Temporal monitoring of mercury concentrations in tuna, the work of Anaïs Médieu in the press

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The work of Anaïs Medieu on the temporal monitoring of mercury concentrations in tuna has recently been the subject of numerous articles in the national and international press:

As not all of these publications are open access, here is a summary of Anaïs’s results.

The stability of mercury concentrations in tuna since 1971 reflects the inertia of the oceans and calls for massive reductions in emissions to achieve the objectives of the Minamata Convention.

Humans are exposed to toxic methylmercury mainly by consuming marine fish that bioaccumulate methylmercury in the oceans. The Minamata Convention on Mercury of the UN aims to reduce human exposure to mercury through the reduction of anthropogenic emissions. But has this reduction effort led to a reduction in methylmercury concentrations in the oceans and marine fish? An international team of researchers, coordinated by IRD, addressed this question by compiling nearly 3000 mercury measurements in tuna samples captured between 1971 and 2022 in the Pacific, Indian and Atlantic Oceans.

The study reveals that mercury concentrations in tuna have remained globally stable since 1971, except in the northwest Pacific where they significantly increased at the end of the 1990s, probably in connection with the massive increase in anthropogenic emissions associated with the intensive use of fossil fuels for electricity production in Asia. Elsewhere, the stability of mercury levels in tuna does not reflect the global decrease in mercury levels in the atmosphere resulting from emission reduction policies. The researchers attribute this stability in tuna to the inertia of the oceans and the stock of mercury historically emitted that continues to feed the surface or subsurface waters where tuna live. This mercury was emitted decades, if not centuries ago, and does not yet reflect the effects of emission reductions in the atmosphere.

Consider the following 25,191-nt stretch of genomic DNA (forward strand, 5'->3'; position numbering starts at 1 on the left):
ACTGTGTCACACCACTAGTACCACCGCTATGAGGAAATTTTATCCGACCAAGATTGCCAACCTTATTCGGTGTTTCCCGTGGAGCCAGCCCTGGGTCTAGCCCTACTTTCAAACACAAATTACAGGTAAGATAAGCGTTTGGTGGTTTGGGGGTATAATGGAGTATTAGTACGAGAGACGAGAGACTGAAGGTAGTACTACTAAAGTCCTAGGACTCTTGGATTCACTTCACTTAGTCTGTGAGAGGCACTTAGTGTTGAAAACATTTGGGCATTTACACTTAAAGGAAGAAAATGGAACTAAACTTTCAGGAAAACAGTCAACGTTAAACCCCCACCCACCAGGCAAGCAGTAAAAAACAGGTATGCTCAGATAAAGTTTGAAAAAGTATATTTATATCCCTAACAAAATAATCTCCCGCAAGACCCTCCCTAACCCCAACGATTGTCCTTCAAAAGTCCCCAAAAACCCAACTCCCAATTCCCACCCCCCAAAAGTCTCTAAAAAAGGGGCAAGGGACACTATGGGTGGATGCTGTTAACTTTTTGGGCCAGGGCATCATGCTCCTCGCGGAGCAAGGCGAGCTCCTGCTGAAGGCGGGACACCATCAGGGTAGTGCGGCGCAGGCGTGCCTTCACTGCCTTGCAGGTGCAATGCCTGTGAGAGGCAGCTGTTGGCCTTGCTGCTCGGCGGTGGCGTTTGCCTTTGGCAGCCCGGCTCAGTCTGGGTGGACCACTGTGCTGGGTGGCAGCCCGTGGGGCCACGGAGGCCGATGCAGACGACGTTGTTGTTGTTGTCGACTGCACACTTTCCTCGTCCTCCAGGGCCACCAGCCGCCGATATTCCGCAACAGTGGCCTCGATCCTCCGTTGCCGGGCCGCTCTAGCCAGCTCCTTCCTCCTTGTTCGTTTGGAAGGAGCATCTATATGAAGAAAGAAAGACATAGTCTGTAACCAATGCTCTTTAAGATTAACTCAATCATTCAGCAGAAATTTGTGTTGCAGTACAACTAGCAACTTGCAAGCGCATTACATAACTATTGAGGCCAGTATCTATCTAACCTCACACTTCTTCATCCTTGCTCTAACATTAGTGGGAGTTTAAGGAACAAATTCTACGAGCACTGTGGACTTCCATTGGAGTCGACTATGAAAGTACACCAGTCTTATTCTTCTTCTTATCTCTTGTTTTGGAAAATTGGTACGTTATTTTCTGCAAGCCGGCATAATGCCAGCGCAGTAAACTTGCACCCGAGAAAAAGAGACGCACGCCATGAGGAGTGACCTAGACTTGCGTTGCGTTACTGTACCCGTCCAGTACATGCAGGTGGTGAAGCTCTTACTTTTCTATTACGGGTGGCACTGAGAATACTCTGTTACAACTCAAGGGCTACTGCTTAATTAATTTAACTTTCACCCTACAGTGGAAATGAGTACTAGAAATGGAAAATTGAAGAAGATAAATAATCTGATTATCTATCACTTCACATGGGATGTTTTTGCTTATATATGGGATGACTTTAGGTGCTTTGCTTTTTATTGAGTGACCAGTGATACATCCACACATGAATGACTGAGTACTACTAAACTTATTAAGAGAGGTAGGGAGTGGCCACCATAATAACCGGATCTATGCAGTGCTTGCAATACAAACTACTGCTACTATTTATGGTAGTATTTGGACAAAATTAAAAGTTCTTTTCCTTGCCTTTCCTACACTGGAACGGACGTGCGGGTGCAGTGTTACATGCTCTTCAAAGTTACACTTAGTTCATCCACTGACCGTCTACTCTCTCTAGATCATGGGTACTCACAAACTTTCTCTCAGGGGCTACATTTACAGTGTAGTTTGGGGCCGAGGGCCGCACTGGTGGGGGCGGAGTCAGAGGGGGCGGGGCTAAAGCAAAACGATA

The researchers also simulated the impact of different emission reduction policies on mercury levels in the oceans. Even the strictest emission policy would take 10 to 25 years to initiate a decrease in mercury concentrations in the oceans. These results highlight the need for a global effort to achieve the objectives of the Minamata Convention to reduce emissions and call for continued and long-term global monitoring of mercury levels in marine life.